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Important (“exacting”) step #1: cut the beef into precise lengths, then toss the strips with some soy sauce, then coat them in cornstarch, then place them on a rack on a baking sheet in the freezer. This involves manipulating and managing the space in your freezer (at least it did for me!).

Next agonizing step: I filled my Dutch oven with 3 cups canola oil, then waited for its temperature to reach 375 degrees F. The chilled beef needs to be fried in three separate batches, and you need to wait for your oil to return to 375 degrees, each time. This is a lot of waiting around, waiting for that temperature to rise. And you need to make sure that your meat doesn’t freeze solid while you’re waiting. More than 45 minutes will pass while you’re waiting. I had to keep pulling the beef out of the freezer to halt its freezing. The pacing here is a challenge.

The sticky sauce was easy enough to pull together: the umami of soy sauce, the sweetness of orange juice and molasses and marsala, the tartness of rice vinegar, and the boldness of toasted sesame oil. The garlic and ginger balanced perfectly with the orange flavor. I liked the jalapeño and the red pepper flakes and how my mouth filled with all the flavors of the sauce and the beef. The beef texture, sure enough, was not soggy. I served this with brown rice. My youngest diner loved this beef.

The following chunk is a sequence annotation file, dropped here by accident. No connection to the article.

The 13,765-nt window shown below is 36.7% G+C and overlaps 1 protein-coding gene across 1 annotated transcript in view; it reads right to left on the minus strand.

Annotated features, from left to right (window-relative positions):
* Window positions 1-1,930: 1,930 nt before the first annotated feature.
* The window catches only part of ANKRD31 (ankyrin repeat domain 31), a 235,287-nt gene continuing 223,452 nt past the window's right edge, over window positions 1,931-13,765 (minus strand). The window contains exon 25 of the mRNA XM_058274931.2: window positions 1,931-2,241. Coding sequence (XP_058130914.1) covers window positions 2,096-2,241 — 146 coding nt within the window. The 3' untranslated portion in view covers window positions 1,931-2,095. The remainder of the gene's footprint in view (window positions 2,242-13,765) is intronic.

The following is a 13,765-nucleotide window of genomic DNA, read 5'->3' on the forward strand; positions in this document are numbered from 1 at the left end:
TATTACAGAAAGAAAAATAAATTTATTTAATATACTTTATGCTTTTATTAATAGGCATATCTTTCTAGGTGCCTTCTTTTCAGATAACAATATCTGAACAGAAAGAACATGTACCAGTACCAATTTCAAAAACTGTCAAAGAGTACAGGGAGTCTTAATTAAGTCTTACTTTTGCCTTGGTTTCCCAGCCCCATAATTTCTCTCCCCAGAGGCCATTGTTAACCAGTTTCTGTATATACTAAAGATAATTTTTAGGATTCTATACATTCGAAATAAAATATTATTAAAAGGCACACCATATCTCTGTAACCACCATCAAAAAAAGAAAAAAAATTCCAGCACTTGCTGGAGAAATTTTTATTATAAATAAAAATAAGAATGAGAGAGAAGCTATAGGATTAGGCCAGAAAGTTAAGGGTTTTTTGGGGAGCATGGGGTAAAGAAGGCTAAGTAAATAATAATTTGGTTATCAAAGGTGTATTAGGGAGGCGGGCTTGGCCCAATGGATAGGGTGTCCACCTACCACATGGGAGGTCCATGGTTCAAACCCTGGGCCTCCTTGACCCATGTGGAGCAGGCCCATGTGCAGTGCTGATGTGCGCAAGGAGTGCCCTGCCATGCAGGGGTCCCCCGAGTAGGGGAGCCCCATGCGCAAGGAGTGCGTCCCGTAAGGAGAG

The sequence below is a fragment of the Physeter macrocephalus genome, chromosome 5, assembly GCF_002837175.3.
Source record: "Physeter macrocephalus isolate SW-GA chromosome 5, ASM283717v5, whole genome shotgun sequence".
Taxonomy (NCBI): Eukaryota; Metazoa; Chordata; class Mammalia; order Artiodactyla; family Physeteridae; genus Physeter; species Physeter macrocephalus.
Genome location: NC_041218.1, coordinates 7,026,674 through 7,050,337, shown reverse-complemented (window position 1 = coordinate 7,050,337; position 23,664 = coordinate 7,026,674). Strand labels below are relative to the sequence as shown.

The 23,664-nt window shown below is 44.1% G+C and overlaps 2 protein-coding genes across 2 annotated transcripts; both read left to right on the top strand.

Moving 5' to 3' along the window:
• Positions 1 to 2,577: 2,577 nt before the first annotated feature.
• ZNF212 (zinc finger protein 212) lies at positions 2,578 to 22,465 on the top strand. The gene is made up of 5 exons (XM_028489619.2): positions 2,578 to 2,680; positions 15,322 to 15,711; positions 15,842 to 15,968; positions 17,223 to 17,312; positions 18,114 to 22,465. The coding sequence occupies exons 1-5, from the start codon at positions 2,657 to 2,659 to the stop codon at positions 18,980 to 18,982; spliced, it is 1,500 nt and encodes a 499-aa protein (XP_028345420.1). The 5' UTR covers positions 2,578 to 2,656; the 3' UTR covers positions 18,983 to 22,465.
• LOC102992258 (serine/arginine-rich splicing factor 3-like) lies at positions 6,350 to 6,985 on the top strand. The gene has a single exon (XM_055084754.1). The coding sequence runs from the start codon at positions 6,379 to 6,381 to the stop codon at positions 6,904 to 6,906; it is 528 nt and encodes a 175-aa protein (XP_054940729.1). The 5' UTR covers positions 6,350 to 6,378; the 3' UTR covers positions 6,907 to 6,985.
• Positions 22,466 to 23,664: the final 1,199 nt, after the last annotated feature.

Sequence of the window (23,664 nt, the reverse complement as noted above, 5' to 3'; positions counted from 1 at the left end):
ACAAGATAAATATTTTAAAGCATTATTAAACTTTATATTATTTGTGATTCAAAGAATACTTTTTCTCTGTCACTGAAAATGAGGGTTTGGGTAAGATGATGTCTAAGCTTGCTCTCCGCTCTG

Braised Kale with Oyster Sauce and Crisp ShallotsI also made Ottolenghi’s “Braised Kale with Oyster Sauce and Crisp Shallots,” because I  consider ourselves kale people and I regarded this as a no-fail recipe. My discovery, here, was the magic of frizzled shallots. I want them now, all the time, frizzled and set atop everything.

Convert your metric measurements, if need be. Know that 2 bunches of kale will do (14.13 oz. total). Also, 3 fat shallots will equal the necessary 5 oz. and 5.13 oz. oil (little more than a half cup) will be needed to fry the shallots. I did blanch the kale, as the recipe says to do, although I hate filling a pot with water and taking up my valuable stove-top space (especially when I’m deep-frying beef strips at the same time!). Anyway, the sauce for the kale includes my adored toasted sesame oil and also oyster sauce. The oyster sauce, I’m afraid, was too subtle here to compete with all the “kaleness.” Make no mistake: the winning element of this kale dish was its frizzled shallots. You’ll want to eat a bowl full of these. See what happens to you.

PRICES:
Hanger Steak (1.63 lbs.) = $19.36
Temple Oranges (2) = $1.08
Purple Kale (2 bunches) = $4.64